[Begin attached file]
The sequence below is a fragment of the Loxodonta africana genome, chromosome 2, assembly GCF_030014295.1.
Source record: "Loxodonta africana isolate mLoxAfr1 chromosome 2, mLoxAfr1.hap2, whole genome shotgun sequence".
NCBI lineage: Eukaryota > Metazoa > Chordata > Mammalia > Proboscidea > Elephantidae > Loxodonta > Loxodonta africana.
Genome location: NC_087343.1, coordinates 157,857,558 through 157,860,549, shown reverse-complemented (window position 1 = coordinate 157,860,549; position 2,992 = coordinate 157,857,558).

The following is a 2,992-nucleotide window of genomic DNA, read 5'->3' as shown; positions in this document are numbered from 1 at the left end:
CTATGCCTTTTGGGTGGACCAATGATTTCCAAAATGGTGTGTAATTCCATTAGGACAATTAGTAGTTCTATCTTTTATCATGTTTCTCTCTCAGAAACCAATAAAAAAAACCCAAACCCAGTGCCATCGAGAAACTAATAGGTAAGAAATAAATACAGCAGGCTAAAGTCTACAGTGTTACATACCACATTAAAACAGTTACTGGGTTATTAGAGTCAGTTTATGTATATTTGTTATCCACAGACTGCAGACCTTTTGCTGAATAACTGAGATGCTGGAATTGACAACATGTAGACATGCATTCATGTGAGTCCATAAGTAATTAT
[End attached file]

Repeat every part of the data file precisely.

The sequence below is a fragment of the Loxodonta africana genome, chromosome 2, assembly GCF_030014295.1.
Source record: "Loxodonta africana isolate mLoxAfr1 chromosome 2, mLoxAfr1.hap2, whole genome shotgun sequence".
NCBI lineage: Eukaryota > Metazoa > Chordata > Mammalia > Proboscidea > Elephantidae > Loxodonta > Loxodonta africana.
Genome location: NC_087343.1, coordinates 157,857,558 through 157,860,549, shown reverse-complemented (window position 1 = coordinate 157,860,549; position 2,992 = coordinate 157,857,558).

The following is a 2,992-nucleotide window of genomic DNA, read 5'->3' as shown; positions in this document are numbered from 1 at the left end:
CTATGCCTTTTGGGTGGACCAATGATTTCCAAAATGGTGTGTAATTCCATTAGGACAATTAGTAGTTCTATCTTTTATCATGTTTCTCTCTCAGAAACCAATAAAAAAAACCCAAACCCAGTGCCATCGAGAAACTAATAGGTAAGAAATAAATACAGCAGGCTAAAGTCTACAGTGTTACATACCACATTAAAACAGTTACTGGGTTATTAGAGTCAGTTTATGTATATTTGTTATCCACAGACTGCAGACCTTTTGCTGAATAACTGAGATGCTGGAATTGACAACATGTAGACATGCATTCATGTGAGTCCATAAGTAATTAT